Extra-cellular enzymatic activities exhibited various temporal trends independently of sulfonamide exposure (Table 2). The general trends observed were a decrease over time of microbial β-glucosidase activity (except at Day 14) and an increase over time of both phosphatase and leucine aminopeptidase activities. In unexposed biofilms (control), β-glucosidase activity was divided by almost 4 at the end of the experiment, while phosphatase activity was multiplied by 4 and leucine aminopeptidase by 6 (Table 2). In biofilms exposed to SMX or SMZ, β-glucosidase activity was mostly similar or lower than in unexposed biofilms. However, no significant difference (p > 0.05) was found between treatments (Table 2). During the first 14 days of the experiment, phosphatase activity was significantly lower (p < 0.05) in biofilms exposed to the sulfonamides tested than in unexposed biofilms (Table 2). In the last 14 days of exposure, phosphatase activity was slightly higher in biofilms exposed to the low and high concentrations of SMX than in unexposed biofilms (p < 0.05 at Day 21, Table 2). After 14 days of exposure, leucine aminopeptidase activity was almost 2 times higher in biofilms exposed to low SMX and SMZ concentrations than in unexposed communities (p < 0.05). However, this effect was transient, and no other significant difference was observed whatever the treatment or the sampling time (Table 2).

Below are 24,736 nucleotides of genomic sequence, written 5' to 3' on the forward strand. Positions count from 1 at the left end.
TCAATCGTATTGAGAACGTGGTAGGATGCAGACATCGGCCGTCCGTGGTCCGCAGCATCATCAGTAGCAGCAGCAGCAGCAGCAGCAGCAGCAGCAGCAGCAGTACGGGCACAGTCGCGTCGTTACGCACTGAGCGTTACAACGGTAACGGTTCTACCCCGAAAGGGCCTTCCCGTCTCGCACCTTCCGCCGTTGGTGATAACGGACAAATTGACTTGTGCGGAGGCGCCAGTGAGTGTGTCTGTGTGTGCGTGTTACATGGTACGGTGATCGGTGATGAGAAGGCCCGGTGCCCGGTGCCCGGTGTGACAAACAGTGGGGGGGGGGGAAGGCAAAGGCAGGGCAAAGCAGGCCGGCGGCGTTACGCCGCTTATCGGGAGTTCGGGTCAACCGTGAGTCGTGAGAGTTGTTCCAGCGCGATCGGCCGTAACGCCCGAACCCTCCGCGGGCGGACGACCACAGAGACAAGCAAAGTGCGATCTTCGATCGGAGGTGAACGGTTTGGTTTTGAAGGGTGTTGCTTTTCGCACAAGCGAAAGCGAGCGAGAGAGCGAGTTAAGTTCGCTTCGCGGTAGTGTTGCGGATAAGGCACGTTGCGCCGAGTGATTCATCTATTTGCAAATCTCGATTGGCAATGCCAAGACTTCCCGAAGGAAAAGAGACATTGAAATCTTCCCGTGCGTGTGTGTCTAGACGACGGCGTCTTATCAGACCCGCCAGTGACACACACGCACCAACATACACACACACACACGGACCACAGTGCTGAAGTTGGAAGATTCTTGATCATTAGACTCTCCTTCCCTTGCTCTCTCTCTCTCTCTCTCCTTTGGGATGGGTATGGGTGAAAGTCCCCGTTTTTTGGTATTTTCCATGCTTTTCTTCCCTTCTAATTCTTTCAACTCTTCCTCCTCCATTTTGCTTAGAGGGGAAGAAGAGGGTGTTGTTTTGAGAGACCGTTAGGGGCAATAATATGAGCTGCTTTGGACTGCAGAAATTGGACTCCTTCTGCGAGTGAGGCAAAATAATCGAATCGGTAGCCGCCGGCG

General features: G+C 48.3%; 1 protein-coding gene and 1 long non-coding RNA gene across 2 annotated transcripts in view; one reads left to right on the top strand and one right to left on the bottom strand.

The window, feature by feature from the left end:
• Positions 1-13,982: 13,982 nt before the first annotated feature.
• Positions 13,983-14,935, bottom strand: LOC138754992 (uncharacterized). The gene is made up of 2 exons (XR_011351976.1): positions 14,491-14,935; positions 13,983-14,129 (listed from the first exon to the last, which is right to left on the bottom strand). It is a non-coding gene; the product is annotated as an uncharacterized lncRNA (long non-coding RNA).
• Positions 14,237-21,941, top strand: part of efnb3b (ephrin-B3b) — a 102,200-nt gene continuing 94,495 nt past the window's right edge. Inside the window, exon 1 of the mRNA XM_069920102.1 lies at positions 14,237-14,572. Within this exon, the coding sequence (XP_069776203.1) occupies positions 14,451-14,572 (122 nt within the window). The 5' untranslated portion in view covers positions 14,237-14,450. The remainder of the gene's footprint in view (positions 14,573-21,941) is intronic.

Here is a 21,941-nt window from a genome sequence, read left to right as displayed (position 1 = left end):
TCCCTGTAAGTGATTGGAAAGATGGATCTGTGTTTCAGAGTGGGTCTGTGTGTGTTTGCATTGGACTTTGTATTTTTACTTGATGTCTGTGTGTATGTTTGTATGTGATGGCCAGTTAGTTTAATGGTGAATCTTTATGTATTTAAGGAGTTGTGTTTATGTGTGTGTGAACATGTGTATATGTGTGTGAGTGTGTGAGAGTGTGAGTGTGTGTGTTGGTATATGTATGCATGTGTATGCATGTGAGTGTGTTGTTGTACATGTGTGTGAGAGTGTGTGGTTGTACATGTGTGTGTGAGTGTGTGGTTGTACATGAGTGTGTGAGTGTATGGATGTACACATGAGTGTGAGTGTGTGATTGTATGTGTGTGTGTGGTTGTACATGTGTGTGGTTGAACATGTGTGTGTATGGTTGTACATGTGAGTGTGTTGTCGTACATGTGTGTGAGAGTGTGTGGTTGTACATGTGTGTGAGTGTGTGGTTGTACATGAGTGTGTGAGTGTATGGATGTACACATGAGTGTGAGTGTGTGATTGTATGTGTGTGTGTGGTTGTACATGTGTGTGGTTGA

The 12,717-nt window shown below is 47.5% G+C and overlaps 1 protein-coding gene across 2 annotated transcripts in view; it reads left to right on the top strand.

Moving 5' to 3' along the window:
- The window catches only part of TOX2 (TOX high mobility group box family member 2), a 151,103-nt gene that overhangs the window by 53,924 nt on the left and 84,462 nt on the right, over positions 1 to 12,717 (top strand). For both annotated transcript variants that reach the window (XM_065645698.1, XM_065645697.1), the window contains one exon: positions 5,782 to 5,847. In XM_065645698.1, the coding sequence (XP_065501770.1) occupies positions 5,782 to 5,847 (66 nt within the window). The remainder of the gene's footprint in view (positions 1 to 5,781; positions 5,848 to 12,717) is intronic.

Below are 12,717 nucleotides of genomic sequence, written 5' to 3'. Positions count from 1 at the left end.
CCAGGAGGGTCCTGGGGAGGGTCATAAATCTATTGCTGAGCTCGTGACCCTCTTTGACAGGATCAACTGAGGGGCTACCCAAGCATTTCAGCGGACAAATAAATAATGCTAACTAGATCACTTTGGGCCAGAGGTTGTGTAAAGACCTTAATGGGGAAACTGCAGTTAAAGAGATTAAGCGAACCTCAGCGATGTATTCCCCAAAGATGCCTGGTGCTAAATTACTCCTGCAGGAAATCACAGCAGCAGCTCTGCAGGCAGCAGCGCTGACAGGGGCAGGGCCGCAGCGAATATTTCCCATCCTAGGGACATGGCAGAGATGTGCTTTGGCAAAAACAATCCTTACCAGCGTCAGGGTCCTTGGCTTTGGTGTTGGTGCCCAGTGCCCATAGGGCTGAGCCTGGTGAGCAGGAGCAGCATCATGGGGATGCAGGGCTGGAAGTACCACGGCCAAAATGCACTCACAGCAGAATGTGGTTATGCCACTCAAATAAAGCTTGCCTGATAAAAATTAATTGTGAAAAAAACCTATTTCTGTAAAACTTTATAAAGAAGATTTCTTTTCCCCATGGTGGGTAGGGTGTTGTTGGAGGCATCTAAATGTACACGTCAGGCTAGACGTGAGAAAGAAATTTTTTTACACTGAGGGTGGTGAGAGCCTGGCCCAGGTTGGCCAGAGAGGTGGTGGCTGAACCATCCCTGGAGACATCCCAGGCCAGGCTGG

Table 2. Phosphatase and leucine aminopeptidase activities (nmol MUF cm–2 h–1) of microbial communities non-exposed (control) and exposed to 500 or 5,000 ng L–1 of sulfamethoxazole (SMX) or sulfamethazine (SMZ) over time.
The antibiotic resistance gene sul1 was detected in biofilms from all the treatments (including control). In all treatments, the relative abundance of sul1 was similar, with an average of 25.1 ± 5.3 sul1 sequence copies per 1,000 16S rRNA sequence copy (n = 20, Supplementary Figure S2).